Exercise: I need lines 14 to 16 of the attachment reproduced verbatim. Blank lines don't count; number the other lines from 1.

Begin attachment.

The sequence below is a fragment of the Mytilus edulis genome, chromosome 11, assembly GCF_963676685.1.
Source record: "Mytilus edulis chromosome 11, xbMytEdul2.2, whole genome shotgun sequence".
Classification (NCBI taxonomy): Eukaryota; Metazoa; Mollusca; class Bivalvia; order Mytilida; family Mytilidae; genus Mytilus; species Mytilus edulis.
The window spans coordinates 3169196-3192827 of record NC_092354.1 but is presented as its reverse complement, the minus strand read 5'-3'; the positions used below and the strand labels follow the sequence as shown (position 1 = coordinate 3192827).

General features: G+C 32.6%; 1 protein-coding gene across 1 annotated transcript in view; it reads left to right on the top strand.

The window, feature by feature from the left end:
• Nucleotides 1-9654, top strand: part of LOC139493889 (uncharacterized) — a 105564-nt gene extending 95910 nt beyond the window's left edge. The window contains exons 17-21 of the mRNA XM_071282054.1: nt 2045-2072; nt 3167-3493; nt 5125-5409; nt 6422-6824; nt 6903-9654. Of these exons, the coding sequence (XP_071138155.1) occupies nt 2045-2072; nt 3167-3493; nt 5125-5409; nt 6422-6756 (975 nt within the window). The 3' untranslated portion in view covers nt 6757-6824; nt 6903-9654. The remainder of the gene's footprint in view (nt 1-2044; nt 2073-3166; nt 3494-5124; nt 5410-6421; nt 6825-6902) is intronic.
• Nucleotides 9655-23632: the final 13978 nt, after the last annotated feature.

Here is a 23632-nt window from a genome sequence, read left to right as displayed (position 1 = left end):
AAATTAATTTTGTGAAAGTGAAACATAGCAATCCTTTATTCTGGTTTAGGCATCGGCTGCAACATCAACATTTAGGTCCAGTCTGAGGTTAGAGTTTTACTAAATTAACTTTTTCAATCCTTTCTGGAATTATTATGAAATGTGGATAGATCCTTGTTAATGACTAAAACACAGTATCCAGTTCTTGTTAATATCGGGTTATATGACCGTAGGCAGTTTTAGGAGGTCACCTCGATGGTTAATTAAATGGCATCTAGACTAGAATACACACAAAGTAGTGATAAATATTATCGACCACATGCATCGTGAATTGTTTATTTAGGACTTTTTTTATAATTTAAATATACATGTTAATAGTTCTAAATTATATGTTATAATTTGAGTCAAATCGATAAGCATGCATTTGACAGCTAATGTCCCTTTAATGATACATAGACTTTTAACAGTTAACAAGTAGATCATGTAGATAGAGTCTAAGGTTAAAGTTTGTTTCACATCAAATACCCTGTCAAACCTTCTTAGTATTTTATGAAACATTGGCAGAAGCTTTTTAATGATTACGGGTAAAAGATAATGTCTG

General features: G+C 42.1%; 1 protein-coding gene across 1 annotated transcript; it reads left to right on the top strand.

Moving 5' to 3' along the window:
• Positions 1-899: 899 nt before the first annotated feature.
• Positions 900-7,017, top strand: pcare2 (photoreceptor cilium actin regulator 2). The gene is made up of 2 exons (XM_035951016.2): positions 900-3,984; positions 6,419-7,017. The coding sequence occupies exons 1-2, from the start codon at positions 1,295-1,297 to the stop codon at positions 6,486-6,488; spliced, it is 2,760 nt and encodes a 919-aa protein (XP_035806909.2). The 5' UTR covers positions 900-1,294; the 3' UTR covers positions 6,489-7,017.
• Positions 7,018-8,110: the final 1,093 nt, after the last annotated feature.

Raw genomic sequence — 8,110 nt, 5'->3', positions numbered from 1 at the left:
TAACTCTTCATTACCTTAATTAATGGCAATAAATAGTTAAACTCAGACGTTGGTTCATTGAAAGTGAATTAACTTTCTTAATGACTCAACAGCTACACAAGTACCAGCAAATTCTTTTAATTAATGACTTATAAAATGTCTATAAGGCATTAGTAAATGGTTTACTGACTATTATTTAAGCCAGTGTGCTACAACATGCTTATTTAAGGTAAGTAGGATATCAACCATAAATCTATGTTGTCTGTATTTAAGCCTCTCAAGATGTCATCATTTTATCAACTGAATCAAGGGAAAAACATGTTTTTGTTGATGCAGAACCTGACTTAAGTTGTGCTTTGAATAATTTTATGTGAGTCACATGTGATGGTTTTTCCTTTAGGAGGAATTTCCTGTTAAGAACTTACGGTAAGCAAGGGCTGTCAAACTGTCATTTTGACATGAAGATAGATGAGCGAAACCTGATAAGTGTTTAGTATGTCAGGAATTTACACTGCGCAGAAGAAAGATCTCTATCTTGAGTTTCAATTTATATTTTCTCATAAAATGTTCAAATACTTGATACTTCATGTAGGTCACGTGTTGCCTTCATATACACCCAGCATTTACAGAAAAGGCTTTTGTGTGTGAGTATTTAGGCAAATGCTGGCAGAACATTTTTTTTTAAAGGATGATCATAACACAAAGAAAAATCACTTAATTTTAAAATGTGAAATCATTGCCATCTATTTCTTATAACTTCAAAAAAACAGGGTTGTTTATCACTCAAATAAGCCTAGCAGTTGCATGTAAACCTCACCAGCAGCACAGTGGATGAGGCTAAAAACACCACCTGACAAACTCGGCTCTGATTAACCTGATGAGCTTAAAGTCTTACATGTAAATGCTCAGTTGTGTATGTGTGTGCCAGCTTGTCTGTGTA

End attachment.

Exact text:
• Positions 900-7,017, top strand: pcare2 (photoreceptor cilium actin regulator 2). The gene is made up of 2 exons (XM_035951016.2): positions 900-3,984; positions 6,419-7,017. The coding sequence occupies exons 1-2, from the start codon at positions 1,295-1,297 to the stop codon at positions 6,486-6,488; spliced, it is 2,760 nt and encodes a 919-aa protein (XP_035806909.2). The 5' UTR covers positions 900-1,294; the 3' UTR covers positions 6,489-7,017.
• Positions 7,018-8,110: the final 1,093 nt, after the last annotated feature.

Raw genomic sequence — 8,110 nt, 5'->3', positions numbered from 1 at the left: